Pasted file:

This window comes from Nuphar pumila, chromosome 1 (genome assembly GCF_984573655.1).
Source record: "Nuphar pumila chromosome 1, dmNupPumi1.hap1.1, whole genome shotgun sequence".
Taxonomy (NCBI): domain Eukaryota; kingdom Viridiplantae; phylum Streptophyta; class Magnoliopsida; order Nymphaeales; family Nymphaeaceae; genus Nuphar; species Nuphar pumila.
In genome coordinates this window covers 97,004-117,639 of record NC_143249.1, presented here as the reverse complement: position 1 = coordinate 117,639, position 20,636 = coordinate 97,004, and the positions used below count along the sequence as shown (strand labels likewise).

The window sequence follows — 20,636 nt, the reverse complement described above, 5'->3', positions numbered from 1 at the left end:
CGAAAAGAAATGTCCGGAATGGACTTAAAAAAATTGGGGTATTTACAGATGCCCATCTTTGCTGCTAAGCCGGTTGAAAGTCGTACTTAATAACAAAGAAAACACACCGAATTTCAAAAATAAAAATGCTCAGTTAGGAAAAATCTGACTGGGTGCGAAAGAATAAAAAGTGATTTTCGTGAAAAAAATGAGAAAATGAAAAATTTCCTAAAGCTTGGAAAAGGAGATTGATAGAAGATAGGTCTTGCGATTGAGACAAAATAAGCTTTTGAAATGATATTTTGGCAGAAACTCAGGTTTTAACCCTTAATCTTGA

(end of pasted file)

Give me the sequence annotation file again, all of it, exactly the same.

This window comes from Nuphar pumila, chromosome 1 (genome assembly GCF_984573655.1).
Source record: "Nuphar pumila chromosome 1, dmNupPumi1.hap1.1, whole genome shotgun sequence".
Taxonomy (NCBI): domain Eukaryota; kingdom Viridiplantae; phylum Streptophyta; class Magnoliopsida; order Nymphaeales; family Nymphaeaceae; genus Nuphar; species Nuphar pumila.
In genome coordinates this window covers 97,004-117,639 of record NC_143249.1, presented here as the reverse complement: position 1 = coordinate 117,639, position 20,636 = coordinate 97,004, and the positions used below count along the sequence as shown (strand labels likewise).

The window sequence follows — 20,636 nt, the reverse complement described above, 5'->3', positions numbered from 1 at the left end:
CGAAAAGAAATGTCCGGAATGGACTTAAAAAAATTGGGGTATTTACAGATGCCCATCTTTGCTGCTAAGCCGGTTGAAAGTCGTACTTAATAACAAAGAAAACACACCGAATTTCAAAAATAAAAATGCTCAGTTAGGAAAAATCTGACTGGGTGCGAAAGAATAAAAAGTGATTTTCGTGAAAAAAATGAGAAAATGAAAAATTTCCTAAAGCTTGGAAAAGGAGATTGATAGAAGATAGGTCTTGCGATTGAGACAAAATAAGCTTTTGAAATGATATTTTGGCAGAAACTCAGGTTTTAACCCTTAATCTTGA